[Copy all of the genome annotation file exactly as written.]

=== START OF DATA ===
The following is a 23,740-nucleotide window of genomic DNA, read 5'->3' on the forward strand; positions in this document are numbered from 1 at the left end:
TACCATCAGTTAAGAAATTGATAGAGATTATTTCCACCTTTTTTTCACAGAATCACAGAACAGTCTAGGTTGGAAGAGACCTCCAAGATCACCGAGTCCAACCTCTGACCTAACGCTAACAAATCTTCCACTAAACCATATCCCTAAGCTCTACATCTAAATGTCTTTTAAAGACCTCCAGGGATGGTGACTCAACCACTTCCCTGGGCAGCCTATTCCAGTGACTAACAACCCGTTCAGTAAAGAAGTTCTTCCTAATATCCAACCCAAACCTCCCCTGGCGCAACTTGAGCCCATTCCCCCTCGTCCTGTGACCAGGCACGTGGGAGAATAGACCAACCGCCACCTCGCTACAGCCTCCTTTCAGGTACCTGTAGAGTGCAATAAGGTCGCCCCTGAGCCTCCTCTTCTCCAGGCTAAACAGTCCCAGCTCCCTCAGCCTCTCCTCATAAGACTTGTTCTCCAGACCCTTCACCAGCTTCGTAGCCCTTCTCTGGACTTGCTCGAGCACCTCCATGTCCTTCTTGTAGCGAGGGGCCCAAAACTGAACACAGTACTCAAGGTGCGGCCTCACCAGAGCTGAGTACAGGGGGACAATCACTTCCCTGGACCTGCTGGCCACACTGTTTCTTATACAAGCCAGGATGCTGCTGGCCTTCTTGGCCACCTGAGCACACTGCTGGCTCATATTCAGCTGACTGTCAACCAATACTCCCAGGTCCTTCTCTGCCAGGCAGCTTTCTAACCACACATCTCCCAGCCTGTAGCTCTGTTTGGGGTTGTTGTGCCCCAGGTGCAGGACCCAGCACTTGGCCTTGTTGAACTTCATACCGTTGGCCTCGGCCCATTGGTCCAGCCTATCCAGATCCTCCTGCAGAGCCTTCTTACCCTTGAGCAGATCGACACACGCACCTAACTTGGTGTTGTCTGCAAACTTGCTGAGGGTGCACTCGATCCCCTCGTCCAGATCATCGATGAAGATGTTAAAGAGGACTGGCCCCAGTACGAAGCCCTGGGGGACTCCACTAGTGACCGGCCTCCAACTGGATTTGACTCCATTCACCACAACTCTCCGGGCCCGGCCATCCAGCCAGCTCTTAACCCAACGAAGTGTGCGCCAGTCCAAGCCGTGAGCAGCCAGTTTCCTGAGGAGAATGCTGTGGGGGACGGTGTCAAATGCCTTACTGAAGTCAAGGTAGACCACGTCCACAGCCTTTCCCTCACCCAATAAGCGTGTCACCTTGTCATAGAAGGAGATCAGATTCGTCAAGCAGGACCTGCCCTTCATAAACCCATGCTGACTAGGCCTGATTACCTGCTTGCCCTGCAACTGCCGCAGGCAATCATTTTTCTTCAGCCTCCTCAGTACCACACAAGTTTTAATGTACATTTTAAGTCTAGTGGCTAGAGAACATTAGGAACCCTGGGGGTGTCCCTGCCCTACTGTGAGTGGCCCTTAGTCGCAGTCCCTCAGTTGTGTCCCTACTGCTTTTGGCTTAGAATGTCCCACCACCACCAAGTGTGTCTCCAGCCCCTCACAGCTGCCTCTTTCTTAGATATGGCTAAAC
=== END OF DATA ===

The following is a 23,740-nucleotide window of genomic DNA, read 5'->3' on the forward strand; positions in this document are numbered from 1 at the left end:
TACCATCAGTTAAGAAATTGATAGAGATTATTTCCACCTTTTTTTCACAGAATCACAGAACAGTCTAGGTTGGAAGAGACCTCCAAGATCACCGAGTCCAACCTCTGACCTAACGCTAACAAATCTTCCACTAAACCATATCCCTAAGCTCTACATCTAAATGTCTTTTAAAGACCTCCAGGGATGGTGACTCAACCACTTCCCTGGGCAGCCTATTCCAGTGACTAACAACCCGTTCAGTAAAGAAGTTCTTCCTAATATCCAACCCAAACCTCCCCTGGCGCAACTTGAGCCCATTCCCCCTCGTCCTGTGACCAGGCACGTGGGAGAATAGACCAACCGCCACCTCGCTACAGCCTCCTTTCAGGTACCTGTAGAGTGCAATAAGGTCGCCCCTGAGCCTCCTCTTCTCCAGGCTAAACAGTCCCAGCTCCCTCAGCCTCTCCTCATAAGACTTGTTCTCCAGACCCTTCACCAGCTTCGTAGCCCTTCTCTGGACTTGCTCGAGCACCTCCATGTCCTTCTTGTAGCGAGGGGCCCAAAACTGAACACAGTACTCAAGGTGCGGCCTCACCAGAGCTGAGTACAGGGGGACAATCACTTCCCTGGACCTGCTGGCCACACTGTTTCTTATACAAGCCAGGATGCTGCTGGCCTTCTTGGCCACCTGAGCACACTGCTGGCTCATATTCAGCTGACTGTCAACCAATACTCCCAGGTCCTTCTCTGCCAGGCAGCTTTCTAACCACACATCTCCCAGCCTGTAGCTCTGTTTGGGGTTGTTGTGCCCCAGGTGCAGGACCCAGCACTTGGCCTTGTTGAACTTCATACCGTTGGCCTCGGCCCATTGGTCCAGCCTATCCAGATCCTCCTGCAGAGCCTTCTTACCCTTGAGCAGATCGACACACGCACCTAACTTGGTGTTGTCTGCAAACTTGCTGAGGGTGCACTCGATCCCCTCGTCCAGATCATCGATGAAGATGTTAAAGAGGACTGGCCCCAGTACGAAGCCCTGGGGGACTCCACTAGTGACCGGCCTCCAACTGGATTTGACTCCATTCACCACAACTCTCCGGGCCCGGCCATCCAGCCAGCTCTTAACCCAACGAAGTGTGCGCCAGTCCAAGCCGTGAGCAGCCAGTTTCCTGAGGAGAATGCTGTGGGGGACGGTGTCAAATGCCTTACTGAAGTCAAGGTAGACCACGTCCACAGCCTTTCCCTCACCCAATAAGCGTGTCACCTTGTCATAGAAGGAGATCAGATTCGTCAAGCAGGACCTGCCCTTCATAAACCCATGCTGACTAGGCCTGATTACCTGCTTGCCCTGCAACTGCCGCAGGCAATCATTTTTCTTCAGCCTCCTCAGTACCACACAAGTTTTAATGTACATTTTAAGTCTAGTGGCTAGAGAACATTAGGAACCCTGGGGGTGTCCCTGCCCTACTGTGAGTGGCCCTTAGTCGCAGTCCCTCAGTTGTGTCCCTACTGCTTTTGGCTTAGAATGTCCCACCACCACCAAGTGTGTCTCCAGCCCCTCACAGCTGCCTCTTTCTTAGATATGGCTAAAC